The Reserve Bank of India has decided to keep the key rates unchanged, thus maintaining the repo rate at 7.25 per cent and the cash reserve ratio at 4 per cent in its policy review on Tuesday. However
The Reserve Bank of India has decided to keep the key rates unchanged, thus maintaining the repo rate at 7.25 per cent and the cash reserve ratio at 4 per cent in its policy review on Tuesday. However, there is some good news in the RBI’s decision. The Central Bank has said that growth has started picking up and it even decided to trim the retail inflation forecast for January-March 2016 by 0.2 per cent, thus hinting at a rate cut in its next review in October.
Though Rajan's dovish stance on rate cut is expected, the stock markets have reacted negatively, while India Inc has expressed its disappointment and concern over high capital costs resulting in staggered growth. However, Rajan repeatedly said that the rate cuts will only follow after banks pass-on the benefits of earlier rate cuts, and in a way, this would give answer to the problem of capital cost being raised by corporate.
In fact, there is a room for a rate cut of 25 basis points this year, considering the inflation forecast of 6 per cent and real policy rate of about 1.5 per cent. Hopefully, the Central Bank may be in a position to extend the rate cut in its next review, provided the food inflation scenario get cleared in terms of monsoon, and may even create some more room for cuts. But all this is possible only if the banks fall in line by passing on the benefit to their customers.
While interest rate may not directly impact food inflation, borrowers have to pay higher rate if banks are not reducing the rates. In that scenario, cutting the rates by RBI will not help in anyway. But the real question is: will they fall in line? Unfortunately, we have a disadvantage of bank-dominated system as far as monetary transmission is concerned and need to develop alternative modes like g-sec market. Maybe, the regulator needs to focus on this.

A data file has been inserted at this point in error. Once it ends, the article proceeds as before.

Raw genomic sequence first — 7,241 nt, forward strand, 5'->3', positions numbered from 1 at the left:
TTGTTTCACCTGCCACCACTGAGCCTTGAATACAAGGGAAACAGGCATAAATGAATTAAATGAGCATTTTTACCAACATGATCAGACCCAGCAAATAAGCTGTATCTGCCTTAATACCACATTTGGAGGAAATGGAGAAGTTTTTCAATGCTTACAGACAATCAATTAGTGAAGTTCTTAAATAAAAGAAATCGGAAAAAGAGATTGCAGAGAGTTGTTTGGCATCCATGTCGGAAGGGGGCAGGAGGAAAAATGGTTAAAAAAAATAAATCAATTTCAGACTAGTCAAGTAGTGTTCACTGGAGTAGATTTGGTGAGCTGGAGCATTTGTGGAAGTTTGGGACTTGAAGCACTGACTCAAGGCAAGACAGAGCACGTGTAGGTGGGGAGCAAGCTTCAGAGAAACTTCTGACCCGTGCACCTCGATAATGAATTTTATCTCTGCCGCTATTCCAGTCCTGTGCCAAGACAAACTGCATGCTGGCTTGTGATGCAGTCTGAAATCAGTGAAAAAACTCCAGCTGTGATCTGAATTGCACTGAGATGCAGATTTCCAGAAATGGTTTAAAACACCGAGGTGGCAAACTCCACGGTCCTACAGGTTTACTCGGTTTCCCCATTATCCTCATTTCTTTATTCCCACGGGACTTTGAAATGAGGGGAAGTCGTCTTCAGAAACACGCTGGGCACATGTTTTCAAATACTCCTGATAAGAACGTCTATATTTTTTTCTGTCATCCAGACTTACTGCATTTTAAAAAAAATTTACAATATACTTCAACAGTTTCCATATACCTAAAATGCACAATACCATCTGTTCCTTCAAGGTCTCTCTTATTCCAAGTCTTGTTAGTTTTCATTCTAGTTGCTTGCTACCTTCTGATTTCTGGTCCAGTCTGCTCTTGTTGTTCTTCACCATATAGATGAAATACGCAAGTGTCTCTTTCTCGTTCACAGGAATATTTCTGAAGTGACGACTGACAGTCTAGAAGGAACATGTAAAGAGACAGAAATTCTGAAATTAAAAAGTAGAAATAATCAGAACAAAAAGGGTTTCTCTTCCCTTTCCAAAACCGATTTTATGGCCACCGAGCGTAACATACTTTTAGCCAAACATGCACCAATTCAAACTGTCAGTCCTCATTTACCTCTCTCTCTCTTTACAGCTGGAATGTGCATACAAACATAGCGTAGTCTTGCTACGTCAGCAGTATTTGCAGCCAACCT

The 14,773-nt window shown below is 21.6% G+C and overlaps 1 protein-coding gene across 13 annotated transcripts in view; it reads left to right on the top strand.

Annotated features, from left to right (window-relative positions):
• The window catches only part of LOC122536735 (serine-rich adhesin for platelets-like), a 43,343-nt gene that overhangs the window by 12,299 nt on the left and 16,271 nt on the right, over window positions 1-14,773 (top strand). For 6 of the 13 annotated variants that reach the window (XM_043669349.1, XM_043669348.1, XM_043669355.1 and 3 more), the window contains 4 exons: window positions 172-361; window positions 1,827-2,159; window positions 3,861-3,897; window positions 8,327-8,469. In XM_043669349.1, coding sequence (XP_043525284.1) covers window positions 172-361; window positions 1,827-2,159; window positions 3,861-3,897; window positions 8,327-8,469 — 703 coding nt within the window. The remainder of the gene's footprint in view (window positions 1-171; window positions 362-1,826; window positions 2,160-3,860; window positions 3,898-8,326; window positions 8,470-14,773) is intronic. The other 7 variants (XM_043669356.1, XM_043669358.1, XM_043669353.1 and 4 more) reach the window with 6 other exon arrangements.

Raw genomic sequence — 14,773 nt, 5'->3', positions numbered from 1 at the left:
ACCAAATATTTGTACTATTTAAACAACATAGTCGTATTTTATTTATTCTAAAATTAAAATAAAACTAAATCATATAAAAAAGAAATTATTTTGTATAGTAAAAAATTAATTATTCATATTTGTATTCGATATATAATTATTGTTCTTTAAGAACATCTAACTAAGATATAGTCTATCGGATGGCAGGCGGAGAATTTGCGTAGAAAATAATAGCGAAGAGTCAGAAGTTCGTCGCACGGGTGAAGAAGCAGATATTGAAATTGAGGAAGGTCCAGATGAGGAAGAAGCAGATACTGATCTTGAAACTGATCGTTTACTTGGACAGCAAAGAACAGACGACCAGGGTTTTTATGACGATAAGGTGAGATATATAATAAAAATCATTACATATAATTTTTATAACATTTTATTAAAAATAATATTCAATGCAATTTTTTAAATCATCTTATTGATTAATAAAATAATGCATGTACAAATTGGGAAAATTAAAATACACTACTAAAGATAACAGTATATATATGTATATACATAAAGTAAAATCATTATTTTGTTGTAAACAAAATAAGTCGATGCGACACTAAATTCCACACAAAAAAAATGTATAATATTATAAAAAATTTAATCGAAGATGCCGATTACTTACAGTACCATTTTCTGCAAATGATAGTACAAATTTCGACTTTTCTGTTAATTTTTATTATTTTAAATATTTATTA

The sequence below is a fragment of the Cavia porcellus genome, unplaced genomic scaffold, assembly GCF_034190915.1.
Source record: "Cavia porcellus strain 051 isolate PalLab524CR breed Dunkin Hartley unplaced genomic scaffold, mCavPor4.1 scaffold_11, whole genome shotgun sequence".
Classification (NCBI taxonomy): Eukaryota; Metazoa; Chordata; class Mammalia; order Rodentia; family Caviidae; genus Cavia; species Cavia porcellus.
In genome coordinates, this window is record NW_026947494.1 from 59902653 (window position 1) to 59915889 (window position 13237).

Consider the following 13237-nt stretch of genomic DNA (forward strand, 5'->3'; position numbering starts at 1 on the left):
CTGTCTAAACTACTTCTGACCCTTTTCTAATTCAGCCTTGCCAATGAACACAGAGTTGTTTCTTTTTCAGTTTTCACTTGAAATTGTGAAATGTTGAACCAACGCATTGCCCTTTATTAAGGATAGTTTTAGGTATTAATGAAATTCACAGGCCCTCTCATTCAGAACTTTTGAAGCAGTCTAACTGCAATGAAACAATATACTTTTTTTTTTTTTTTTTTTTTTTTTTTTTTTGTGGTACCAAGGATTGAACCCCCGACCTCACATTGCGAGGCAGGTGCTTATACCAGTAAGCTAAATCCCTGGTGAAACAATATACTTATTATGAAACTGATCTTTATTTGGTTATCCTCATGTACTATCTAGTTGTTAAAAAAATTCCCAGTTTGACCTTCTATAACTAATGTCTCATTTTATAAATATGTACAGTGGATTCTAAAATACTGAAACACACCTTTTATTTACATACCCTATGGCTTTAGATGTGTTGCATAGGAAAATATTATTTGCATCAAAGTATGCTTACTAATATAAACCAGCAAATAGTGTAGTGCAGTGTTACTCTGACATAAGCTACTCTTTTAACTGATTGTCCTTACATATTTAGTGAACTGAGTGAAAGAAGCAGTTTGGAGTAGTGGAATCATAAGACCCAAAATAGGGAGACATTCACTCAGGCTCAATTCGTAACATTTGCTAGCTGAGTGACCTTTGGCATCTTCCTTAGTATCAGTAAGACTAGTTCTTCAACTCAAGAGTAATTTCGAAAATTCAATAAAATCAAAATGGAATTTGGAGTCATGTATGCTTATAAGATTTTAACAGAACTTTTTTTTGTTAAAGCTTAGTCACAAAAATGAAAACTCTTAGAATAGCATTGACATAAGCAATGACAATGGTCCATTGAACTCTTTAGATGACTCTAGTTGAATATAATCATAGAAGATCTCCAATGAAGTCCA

The second interesting point in Rajan’s statement is that the government and banking regulator are on the same page, as far as veto power of the Central Bank chief is concerned. He also dealt with the issue in little elaborate details. In fact, his senior (Y V Reddy) also mentioned recently in Hyderabad that the "trust" is the basis for good relationship between the government and the Central Bank. He also pointed out that the issues need to be viewed in the light of whether they would strengthen the RBI and the governor.
"Therefore, it should be based on trust and not any other thing," he remarked. It is true that the debate on monetary policy should revolve around how best it will improve the efficiency of the economy and managing the inflation process. Having a committee would efficiently reduce the risk of individual fallacies and/ or pushy nature of the government.
The government has already revealed that the RBI and the government reached an agreement on composition of monetary policy committee and it will be disclosed in Parliament. There should be equal representation of members from both external and internal, even the work environment should be conducive and with mutual trust.